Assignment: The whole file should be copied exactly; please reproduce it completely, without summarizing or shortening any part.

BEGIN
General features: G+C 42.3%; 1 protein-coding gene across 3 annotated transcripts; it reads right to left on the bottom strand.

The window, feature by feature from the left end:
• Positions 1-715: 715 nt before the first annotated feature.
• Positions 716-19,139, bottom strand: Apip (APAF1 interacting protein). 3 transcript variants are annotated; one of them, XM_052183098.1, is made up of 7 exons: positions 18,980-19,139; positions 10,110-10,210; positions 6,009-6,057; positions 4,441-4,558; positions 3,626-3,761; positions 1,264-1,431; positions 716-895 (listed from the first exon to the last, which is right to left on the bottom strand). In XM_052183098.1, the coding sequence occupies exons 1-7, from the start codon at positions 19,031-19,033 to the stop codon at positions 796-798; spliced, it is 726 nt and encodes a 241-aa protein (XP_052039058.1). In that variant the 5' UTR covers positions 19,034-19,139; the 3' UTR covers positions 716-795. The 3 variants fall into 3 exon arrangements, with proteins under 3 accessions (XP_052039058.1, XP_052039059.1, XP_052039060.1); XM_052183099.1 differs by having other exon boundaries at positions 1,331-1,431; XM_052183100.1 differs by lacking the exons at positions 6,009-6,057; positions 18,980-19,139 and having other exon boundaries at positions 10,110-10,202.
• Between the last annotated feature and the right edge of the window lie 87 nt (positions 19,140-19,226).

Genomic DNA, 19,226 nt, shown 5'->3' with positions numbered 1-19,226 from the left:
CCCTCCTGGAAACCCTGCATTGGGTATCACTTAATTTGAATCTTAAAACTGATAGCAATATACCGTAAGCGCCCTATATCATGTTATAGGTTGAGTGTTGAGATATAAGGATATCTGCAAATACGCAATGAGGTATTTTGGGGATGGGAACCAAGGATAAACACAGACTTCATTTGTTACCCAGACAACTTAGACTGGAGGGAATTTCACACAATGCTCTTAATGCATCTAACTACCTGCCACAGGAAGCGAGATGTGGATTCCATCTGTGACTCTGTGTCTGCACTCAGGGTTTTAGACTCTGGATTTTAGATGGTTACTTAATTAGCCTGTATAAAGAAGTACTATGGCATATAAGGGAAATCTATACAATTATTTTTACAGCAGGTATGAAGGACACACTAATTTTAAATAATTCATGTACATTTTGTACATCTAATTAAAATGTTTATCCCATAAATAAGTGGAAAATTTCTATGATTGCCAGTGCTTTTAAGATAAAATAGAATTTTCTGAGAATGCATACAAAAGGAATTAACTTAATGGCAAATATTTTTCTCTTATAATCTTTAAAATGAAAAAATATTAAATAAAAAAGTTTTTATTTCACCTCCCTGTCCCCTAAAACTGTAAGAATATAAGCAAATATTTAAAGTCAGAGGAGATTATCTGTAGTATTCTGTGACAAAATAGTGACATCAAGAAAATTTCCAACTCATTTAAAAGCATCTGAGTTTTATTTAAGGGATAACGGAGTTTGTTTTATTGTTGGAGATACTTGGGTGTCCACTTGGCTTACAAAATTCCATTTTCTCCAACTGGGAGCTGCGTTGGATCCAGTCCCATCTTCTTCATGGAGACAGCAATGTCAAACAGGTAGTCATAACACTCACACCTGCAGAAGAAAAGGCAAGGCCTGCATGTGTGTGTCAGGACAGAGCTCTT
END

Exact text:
General features: G+C 42.3%; 1 protein-coding gene across 3 annotated transcripts; it reads right to left on the bottom strand.

The window, feature by feature from the left end:
• Positions 1-715: 715 nt before the first annotated feature.
• Positions 716-19,139, bottom strand: Apip (APAF1 interacting protein). 3 transcript variants are annotated; one of them, XM_052183098.1, is made up of 7 exons: positions 18,980-19,139; positions 10,110-10,210; positions 6,009-6,057; positions 4,441-4,558; positions 3,626-3,761; positions 1,264-1,431; positions 716-895 (listed from the first exon to the last, which is right to left on the bottom strand). In XM_052183098.1, the coding sequence occupies exons 1-7, from the start codon at positions 19,031-19,033 to the stop codon at positions 796-798; spliced, it is 726 nt and encodes a 241-aa protein (XP_052039058.1). In that variant the 5' UTR covers positions 19,034-19,139; the 3' UTR covers positions 716-795. The 3 variants fall into 3 exon arrangements, with proteins under 3 accessions (XP_052039058.1, XP_052039059.1, XP_052039060.1); XM_052183099.1 differs by having other exon boundaries at positions 1,331-1,431; XM_052183100.1 differs by lacking the exons at positions 6,009-6,057; positions 18,980-19,139 and having other exon boundaries at positions 10,110-10,202.
• Between the last annotated feature and the right edge of the window lie 87 nt (positions 19,140-19,226).

Genomic DNA, 19,226 nt, shown 5'->3' with positions numbered 1-19,226 from the left:
CCCTCCTGGAAACCCTGCATTGGGTATCACTTAATTTGAATCTTAAAACTGATAGCAATATACCGTAAGCGCCCTATATCATGTTATAGGTTGAGTGTTGAGATATAAGGATATCTGCAAATACGCAATGAGGTATTTTGGGGATGGGAACCAAGGATAAACACAGACTTCATTTGTTACCCAGACAACTTAGACTGGAGGGAATTTCACACAATGCTCTTAATGCATCTAACTACCTGCCACAGGAAGCGAGATGTGGATTCCATCTGTGACTCTGTGTCTGCACTCAGGGTTTTAGACTCTGGATTTTAGATGGTTACTTAATTAGCCTGTATAAAGAAGTACTATGGCATATAAGGGAAATCTATACAATTATTTTTACAGCAGGTATGAAGGACACACTAATTTTAAATAATTCATGTACATTTTGTACATCTAATTAAAATGTTTATCCCATAAATAAGTGGAAAATTTCTATGATTGCCAGTGCTTTTAAGATAAAATAGAATTTTCTGAGAATGCATACAAAAGGAATTAACTTAATGGCAAATATTTTTCTCTTATAATCTTTAAAATGAAAAAATATTAAATAAAAAAGTTTTTATTTCACCTCCCTGTCCCCTAAAACTGTAAGAATATAAGCAAATATTTAAAGTCAGAGGAGATTATCTGTAGTATTCTGTGACAAAATAGTGACATCAAGAAAATTTCCAACTCATTTAAAAGCATCTGAGTTTTATTTAAGGGATAACGGAGTTTGTTTTATTGTTGGAGATACTTGGGTGTCCACTTGGCTTACAAAATTCCATTTTCTCCAACTGGGAGCTGCGTTGGATCCAGTCCCATCTTCTTCATGGAGACAGCAATGTCAAACAGGTAGTCATAACACTCACACCTGCAGAAGAAAAGGCAAGGCCTGCATGTGTGTGTCAGGACAGAGCTCTT